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Saudi start-up looks to turn cars into mobile billboards
MAGNiTT News zawya.com - 3 years ago - Tue, Feb 20, 2018, 5:44 AM
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By Michael Fahy / ZAWYA - Image Credit: REUTERS / Fahad Shadeed
SOURCE: ZAWYA - Saudi start-up looks to turn cars into mobile billboards
Three young Saudi entrepreneurs have gained funding for a new business that aims to link brand owners with young drivers who are willing to turn their cars into mobile advertisements.
Salem Aljawini, Ahmed Aloraifi and Muath Altukhaifi have gained funding for their Riyadh-based firm Shiftah from Wa'ed Ventures, the venture capital firm owned by Saudi Aramco.
Aljawini, 29, said that he could not reveal how much had been invested into the business, but that the proceeds would be used to improve its technology and to hire more staff as it moves from development stage to roll-out.
Although the company is only planning a formal launch next month, it has already carried out its first campaign in Riyadh for Saudi perfume company Al Dakheel, and is currently planning three more.
"We're signing with companies in retail, insurance and F&B [food and beverage]. Two of them are huge," he said in a telephone interview with Zawya earlier this month.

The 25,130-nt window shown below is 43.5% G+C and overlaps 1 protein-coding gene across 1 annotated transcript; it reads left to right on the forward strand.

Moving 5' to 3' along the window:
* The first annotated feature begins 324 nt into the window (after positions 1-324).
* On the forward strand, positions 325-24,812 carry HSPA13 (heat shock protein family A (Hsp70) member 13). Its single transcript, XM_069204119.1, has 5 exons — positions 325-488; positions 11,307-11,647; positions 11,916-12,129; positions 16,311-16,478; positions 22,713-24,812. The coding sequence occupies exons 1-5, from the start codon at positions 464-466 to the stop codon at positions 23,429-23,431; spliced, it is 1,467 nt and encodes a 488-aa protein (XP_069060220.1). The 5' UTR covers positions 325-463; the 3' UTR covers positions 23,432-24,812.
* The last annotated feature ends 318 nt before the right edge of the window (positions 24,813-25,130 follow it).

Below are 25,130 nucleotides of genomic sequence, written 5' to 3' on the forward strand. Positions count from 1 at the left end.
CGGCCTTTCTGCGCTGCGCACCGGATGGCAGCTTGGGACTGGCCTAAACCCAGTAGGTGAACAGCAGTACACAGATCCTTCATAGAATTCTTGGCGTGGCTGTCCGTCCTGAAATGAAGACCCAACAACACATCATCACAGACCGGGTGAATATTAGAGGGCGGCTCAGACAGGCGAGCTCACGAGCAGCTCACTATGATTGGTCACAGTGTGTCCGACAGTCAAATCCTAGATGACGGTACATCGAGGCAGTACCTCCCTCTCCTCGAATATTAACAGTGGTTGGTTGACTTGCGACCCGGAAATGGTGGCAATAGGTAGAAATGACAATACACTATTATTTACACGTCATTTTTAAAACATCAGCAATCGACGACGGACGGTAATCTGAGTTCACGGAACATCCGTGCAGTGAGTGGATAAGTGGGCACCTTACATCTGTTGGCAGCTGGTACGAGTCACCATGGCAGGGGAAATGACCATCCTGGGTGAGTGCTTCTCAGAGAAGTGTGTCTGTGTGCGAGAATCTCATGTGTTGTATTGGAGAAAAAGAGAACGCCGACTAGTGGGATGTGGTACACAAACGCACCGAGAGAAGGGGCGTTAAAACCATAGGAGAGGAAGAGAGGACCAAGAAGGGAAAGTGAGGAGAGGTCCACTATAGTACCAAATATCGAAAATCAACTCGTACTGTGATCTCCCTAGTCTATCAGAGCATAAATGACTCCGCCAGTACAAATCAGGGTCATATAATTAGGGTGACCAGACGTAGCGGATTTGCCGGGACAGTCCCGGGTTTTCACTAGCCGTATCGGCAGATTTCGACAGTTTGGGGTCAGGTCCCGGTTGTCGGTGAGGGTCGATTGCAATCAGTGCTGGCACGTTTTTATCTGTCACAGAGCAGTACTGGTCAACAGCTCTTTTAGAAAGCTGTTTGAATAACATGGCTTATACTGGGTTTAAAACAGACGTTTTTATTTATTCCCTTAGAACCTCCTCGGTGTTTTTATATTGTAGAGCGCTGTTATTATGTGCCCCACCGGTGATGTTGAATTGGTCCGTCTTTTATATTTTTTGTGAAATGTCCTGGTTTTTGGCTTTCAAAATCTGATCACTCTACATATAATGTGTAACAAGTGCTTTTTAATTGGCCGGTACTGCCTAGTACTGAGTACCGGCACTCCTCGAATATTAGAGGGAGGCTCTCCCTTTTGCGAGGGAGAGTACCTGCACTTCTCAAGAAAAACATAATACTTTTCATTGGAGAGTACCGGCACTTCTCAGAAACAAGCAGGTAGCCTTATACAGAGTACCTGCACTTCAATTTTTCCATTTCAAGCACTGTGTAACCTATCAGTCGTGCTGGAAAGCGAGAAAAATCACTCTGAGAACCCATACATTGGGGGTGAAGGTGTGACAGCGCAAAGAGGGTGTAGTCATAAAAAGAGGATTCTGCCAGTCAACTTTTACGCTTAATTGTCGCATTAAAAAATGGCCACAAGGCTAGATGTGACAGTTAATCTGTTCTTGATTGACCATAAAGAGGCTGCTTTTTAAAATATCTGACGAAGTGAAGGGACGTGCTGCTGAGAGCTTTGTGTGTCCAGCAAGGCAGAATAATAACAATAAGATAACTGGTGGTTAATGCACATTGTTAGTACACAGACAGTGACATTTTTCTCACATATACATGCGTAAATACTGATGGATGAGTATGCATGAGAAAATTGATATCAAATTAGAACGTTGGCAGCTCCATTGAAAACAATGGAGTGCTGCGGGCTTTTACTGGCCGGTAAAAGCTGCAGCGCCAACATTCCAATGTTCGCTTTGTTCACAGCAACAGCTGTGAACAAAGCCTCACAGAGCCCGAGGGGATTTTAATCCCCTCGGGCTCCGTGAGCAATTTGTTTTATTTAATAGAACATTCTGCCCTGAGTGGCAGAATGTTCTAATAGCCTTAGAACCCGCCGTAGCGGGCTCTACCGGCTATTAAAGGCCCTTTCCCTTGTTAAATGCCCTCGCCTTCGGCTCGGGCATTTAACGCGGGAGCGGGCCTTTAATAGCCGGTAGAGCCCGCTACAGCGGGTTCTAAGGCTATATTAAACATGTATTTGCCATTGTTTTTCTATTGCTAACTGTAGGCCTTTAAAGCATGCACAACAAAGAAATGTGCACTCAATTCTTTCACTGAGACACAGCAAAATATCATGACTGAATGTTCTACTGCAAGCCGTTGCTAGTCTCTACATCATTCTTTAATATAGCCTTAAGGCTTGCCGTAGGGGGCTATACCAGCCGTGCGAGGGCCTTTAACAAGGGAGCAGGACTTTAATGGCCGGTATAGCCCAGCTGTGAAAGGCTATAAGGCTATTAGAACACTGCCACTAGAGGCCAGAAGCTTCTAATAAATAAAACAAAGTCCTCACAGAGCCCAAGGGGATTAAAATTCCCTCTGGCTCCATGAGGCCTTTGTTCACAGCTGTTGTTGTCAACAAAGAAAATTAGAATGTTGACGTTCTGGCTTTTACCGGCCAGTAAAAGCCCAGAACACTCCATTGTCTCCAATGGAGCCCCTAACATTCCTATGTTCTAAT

Aljawini said he had initially felt that its business model for advertisers would have been more suited to small and medium-sized enterprises (SMEs) as they can control exactly how much they spend, and because the costs are about 50 percent cheaper than an outdoor campaign using static billboards, although he added it was difficult to give precise cost figures because a campaign's value would depend on several factors such as the number of cars, the numbers of hours driven, the length of the campaign and the area of the city covered.
He said that the minimum length of campaign would be two weeks using at least 10 cars, but that this could be scaled up to a two-month campaign involving up to 250-300 drivers. Drivers earn anything from 1,500-3,000 riyals per month ($400-$800), he added.
"But we were quite surprised that the big companies were coming to us before (we were) going to the public. I think they view us, and we view ourselves, not as a replacement for the outdoor ads, billboards or those screens on buildings. We are a new addition to this space.